My son was barely nine when I was assigned to write what my features editor described as “a slice of life” column for our local daily newspaper. “Write about things that typical suburban families can relate to,” the editor said.
While I didn’t like to think there was anything “typical” about my small family of three, the chance to rehash everyday epiphanies and preserve memories in newsprint initially seemed like a journalistic coup — the perfect beat for a work-at-home mom. This was back in the day before the blog, so the thought of reaching 16,000 people every week was pretty heady. I’d already published articles and personal essays in several national magazines, but my byline was hardly a household name. A weekly column would change that, at least locally.
Of course, not everyone bothered to read the lifestyles section in which I appeared, and not everyone was keenly interested in the poetics of keeping house. But before long, I had established a small but faithful Sunday readership — just enough to help me earn the title of “local writer” and reap some recognition in the produce aisles and the post office. Writing about real life — my real life — turned out to be a great way to work through some prickly domestic issues I’d been grappling with, plus I got paid to do my thinking on paper. It further proved that, despite all the laundry and the carpooling, I also had an inner life.
But it didn’t occur to me, at first, that personal writing made public could be a tad self-indulgent if you got too careless — or that what you might consider a “cute” family anecdote could mean nothing less than lunchroom hell to your kid. My son, who was in grade school and often the subject of my weekly reflections, was the first to expose the hubris in all of this.
“If you’re going to write about me, you better get it right or don’t publish it,” he exploded after I wrote about the time I discovered a sticky stockpile of empty soda pop cans under his bed. The column, which had mercilessly trashed the housekeeping habits of little boys, also chronicled my terror upon discovering that one of the pop cans hosted a small colony of honey bees. I had also stretched the facts a bit, implying that my son was keeping the bees as pets. This infuriated him. Everyone else thought the piece was hysterical, but my son’s pride was wounded, especially after his teacher brought it up in class the following Monday.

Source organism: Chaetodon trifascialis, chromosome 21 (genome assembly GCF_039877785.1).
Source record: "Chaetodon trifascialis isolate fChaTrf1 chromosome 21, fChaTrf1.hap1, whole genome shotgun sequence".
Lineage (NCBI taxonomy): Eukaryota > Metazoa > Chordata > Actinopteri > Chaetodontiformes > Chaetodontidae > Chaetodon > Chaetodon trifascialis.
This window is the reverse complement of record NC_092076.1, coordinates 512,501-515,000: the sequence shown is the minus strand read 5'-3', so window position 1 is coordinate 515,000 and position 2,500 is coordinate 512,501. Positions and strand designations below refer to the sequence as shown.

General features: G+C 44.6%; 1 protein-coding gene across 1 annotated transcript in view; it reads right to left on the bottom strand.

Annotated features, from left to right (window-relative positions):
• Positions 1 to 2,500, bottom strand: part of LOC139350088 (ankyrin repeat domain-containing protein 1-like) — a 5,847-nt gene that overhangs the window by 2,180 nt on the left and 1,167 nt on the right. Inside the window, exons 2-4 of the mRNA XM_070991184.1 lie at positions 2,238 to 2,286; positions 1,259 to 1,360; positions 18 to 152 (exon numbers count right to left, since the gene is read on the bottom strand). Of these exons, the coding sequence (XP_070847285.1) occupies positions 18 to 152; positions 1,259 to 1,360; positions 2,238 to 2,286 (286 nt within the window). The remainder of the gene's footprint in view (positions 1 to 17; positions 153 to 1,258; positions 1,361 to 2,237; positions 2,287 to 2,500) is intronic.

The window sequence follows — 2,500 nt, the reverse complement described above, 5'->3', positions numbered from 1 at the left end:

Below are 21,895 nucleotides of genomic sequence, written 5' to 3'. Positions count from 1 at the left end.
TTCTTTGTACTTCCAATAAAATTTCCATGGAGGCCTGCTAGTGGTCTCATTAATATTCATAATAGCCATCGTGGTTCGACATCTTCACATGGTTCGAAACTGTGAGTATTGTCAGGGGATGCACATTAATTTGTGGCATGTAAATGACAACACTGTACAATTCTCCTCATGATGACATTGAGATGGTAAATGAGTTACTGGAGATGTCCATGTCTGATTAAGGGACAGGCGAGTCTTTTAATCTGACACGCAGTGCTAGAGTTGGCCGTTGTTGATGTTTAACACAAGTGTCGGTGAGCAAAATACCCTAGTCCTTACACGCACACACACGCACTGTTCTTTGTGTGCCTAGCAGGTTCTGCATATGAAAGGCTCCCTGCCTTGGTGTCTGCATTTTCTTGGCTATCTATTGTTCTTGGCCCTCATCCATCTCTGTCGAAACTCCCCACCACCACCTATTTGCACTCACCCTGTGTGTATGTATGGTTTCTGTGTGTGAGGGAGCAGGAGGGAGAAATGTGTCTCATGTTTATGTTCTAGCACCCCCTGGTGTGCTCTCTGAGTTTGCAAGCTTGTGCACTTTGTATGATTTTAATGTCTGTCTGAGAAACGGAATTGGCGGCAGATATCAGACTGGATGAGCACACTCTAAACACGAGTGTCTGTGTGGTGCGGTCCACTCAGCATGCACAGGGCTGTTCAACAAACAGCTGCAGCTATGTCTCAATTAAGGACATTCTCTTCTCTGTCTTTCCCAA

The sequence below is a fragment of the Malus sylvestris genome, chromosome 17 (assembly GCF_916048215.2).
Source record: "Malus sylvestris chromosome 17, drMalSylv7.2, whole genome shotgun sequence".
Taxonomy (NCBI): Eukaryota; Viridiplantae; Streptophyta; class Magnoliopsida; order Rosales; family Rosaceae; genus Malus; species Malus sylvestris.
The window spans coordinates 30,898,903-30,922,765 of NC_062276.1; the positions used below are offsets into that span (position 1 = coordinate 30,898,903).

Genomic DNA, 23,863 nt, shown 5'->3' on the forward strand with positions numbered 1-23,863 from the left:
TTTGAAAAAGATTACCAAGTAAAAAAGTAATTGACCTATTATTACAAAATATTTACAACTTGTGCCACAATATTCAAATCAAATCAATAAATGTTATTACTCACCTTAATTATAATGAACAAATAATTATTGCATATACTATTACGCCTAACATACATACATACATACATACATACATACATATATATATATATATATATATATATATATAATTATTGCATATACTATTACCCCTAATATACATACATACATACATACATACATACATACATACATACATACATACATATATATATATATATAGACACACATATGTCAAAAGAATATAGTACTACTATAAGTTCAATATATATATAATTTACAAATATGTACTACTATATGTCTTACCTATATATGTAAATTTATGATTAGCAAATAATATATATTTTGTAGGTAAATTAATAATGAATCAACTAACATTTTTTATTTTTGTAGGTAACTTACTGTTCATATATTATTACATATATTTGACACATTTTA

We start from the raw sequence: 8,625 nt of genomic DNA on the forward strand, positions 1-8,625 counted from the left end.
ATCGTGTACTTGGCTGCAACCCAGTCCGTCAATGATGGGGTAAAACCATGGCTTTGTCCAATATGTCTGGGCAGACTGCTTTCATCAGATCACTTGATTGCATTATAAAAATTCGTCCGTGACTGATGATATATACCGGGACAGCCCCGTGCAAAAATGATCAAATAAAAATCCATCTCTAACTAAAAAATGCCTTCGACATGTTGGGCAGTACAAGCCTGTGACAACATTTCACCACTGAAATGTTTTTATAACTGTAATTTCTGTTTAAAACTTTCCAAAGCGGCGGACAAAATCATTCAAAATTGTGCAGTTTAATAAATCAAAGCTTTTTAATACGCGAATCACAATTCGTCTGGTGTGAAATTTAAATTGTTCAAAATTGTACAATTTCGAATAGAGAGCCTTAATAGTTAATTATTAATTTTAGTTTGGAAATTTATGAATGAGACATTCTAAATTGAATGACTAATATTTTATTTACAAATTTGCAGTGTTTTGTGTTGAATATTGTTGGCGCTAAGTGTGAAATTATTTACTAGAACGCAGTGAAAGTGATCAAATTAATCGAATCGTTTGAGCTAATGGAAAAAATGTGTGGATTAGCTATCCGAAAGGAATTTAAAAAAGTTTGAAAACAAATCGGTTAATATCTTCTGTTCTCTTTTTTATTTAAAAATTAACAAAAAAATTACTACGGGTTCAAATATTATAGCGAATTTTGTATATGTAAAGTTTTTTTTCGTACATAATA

Another time, when he was ten, he pointed out that I had misquoted him in a piece that, in my view, was flattering to him. I tried to explain that it’s not easy for mothers or writers to quote accurately from memory, unless they diligently record every scrap of conversation in a notebook. But the jig was up. Feeling used, he was rightfully suspicious of my motives.
We came to a critical juncture when my son reached middle school. In a fit of total ignorance, I’d made a passing reference to the fact that he had dressed as Spock from “Star Trek” one Halloween. After the offending paragraph appeared in the paper, I was told that I did not have permission — or the right — to write about his personal business. I had no idea that Halloween costumes qualified as personal business, but of course, it wasn’t really about the costume.
“I wish you’d quit writing about me,” he repeated, fighting tears as he ran upstairs. “I don’t want to ruin your job, but that’s just how I feel.” It was a very brave thing to say, since he knew he had posed a serious dilemma: my small-but-faithful readership had made it clear that the “kid columns” were my best stuff and they wanted more.